One of Campantar's most common charges against the Jains is that they did not know "good Tamil" and defamed Sanskrit by "loudly declaiming in the corrupt Prakrit tongue."[30] As a Brāhmaṇ, Campantar may have been keen to make a strong association between Sanskrit and Tamil. This linguistic association effectively solidified the alliance between Vedic-Brāhmaṇic and Tamil cultures at the expense of the Jains who were made the immanent others.[31]


Appar, Campantar and the Agenda of the Periyapurāṇam

I do not wish to challenge the historicity of these two figures, but rather view the roughly five centuries that separate their lives and Cēkkiḻār's hagiography as enough time to mythologize the events of their lives. The Periyapurāam drew on their lives as a major component for establishing the Tamil Śaiva ethos. Reading their lives as part of the creation myth of the tradition itself would shed new light on the early attitudes of Śaivas toward Jains. To wit, Appar's life exemplifies reconversion from Jainism back to 'original' Śaivism; Campantar's story of authorizing the impaling of 8,000 Jain ascetics upon converting the Pāṇṭiyan king stresses that Jains were un-Tamil others to be eradicated from royal court and countryside alike.


Appar: The Reconverted Śaiva

There are actually three conversions central to Appar's life - two of his own and one of the Pallava king, Mahendravarman I (c. 571-630), the earliest temple patron from whom we have an inscription. Rabe argues that the inscriptions show Mahendravarman self-identified with Śiva in the temples he commissioned. In sometimes bawdy and challenging language, the king does such things as associate his control of the Kaveri River with Śiva bringing the Gaṅgā (Ganges River) to earth, and declares that his faith in Śiva assures the lord's presence at a particular nearby mountain. In his strongest language, the king declares that he should be known as ligin, meaning one who possesses or is "modified by Śiva's…icon." [32] While not mentioned by name in the Periyapurāam or Tēvāram, he is traditionally understood to be the king who subjected Appar to various tortures on behalf of the Jains in his court, only to be converted by Appar's miracles, effectively becoming the first Śaiva bhakta king.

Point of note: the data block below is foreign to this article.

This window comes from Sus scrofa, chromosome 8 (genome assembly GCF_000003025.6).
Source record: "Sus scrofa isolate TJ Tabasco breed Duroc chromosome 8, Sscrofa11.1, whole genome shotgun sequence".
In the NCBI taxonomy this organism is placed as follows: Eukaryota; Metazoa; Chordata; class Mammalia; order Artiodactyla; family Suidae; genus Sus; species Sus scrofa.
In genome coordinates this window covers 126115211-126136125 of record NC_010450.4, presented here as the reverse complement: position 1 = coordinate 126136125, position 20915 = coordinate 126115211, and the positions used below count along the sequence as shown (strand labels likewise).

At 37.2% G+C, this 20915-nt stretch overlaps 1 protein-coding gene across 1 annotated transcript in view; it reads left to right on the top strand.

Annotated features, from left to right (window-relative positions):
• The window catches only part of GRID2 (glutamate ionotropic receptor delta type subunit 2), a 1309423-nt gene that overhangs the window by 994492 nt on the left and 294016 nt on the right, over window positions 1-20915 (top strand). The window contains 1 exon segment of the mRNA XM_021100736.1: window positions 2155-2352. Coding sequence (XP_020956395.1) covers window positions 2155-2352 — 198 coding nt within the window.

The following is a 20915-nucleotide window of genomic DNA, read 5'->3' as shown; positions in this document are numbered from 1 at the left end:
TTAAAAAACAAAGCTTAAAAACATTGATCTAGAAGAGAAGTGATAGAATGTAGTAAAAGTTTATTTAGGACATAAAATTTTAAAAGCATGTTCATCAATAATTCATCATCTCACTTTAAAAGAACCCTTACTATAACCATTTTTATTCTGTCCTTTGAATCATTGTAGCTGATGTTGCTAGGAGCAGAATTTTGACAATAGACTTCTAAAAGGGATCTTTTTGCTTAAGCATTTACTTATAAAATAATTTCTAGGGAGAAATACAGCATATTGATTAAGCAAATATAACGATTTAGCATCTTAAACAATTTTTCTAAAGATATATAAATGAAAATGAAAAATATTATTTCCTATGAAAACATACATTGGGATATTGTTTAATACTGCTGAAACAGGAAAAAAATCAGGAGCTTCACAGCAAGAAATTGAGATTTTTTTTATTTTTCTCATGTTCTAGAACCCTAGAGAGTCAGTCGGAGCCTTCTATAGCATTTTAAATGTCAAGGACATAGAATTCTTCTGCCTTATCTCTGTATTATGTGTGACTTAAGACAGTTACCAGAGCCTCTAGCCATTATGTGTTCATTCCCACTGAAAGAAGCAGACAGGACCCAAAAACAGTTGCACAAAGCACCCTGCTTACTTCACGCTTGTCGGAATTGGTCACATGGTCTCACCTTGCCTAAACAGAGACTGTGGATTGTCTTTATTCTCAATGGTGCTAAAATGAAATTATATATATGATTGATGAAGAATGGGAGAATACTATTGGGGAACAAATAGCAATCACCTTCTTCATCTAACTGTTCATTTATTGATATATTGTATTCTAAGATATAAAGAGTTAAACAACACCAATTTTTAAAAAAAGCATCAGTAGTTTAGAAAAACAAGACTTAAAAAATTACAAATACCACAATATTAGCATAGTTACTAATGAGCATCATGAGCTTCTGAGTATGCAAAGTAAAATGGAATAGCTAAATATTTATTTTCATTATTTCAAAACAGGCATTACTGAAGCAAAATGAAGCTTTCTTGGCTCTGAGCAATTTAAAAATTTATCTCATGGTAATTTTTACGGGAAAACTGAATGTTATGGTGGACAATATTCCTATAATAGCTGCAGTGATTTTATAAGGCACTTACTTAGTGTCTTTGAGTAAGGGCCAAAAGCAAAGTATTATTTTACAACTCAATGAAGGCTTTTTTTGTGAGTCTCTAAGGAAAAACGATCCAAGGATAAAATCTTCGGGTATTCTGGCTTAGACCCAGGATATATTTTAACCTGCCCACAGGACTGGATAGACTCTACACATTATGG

Appar was born into a Śaiva family and converted to Jainism, becoming the head of his order.[33] Afflicted with a stomach ailment that Jain medicine could not cure he turned to his sister, who was distraught over his apostasy. She recommended that he seek out Śiva. He was cured by the ash and mantra of Śiva (nāma Śivāya), effecting his reconversion. Śiva intentionally afflicted Appar to bring him back to his family's faith; other versions claim he was afflicted by Śiva due to his sister's constant worry. Many of Appar's hymns in the Tēvāram feature a lament for having been part of the "base, deluded" Jain tradition.[34]

The Jains of Appar's order saw his desertion as a serious breach that could not go unpunished. Here the popular tradition claims Mahendravarman I was the Jain king who agreed to execute him, subjecting him to several torturous execution methods. Appar emerged from each attempt unscathed due to his single-minded devotion to Śiva. Frustrated - and trampled by an elephant - the Jains gave up. Mahendravarman was so moved by the miraculous events that he too converted to Śaivism. His first act of devotion was to destroy the "pagodas of the Jains and buil[d] a temple for Lord Śiva." [35] The first nāyamār converted the Pallava king, effectively claiming that political realignment began at the outset of the tradition. It also established an ideal of Śaiva kingship based on temple patronage and included destruction of Jain religious sites. Appar's life in the broader context of the Tēvāram hymns' disparagement and othering of Jains created a model for Tamils to "re-"convert to Śaivism: Jainism need not be a lifelong affliction.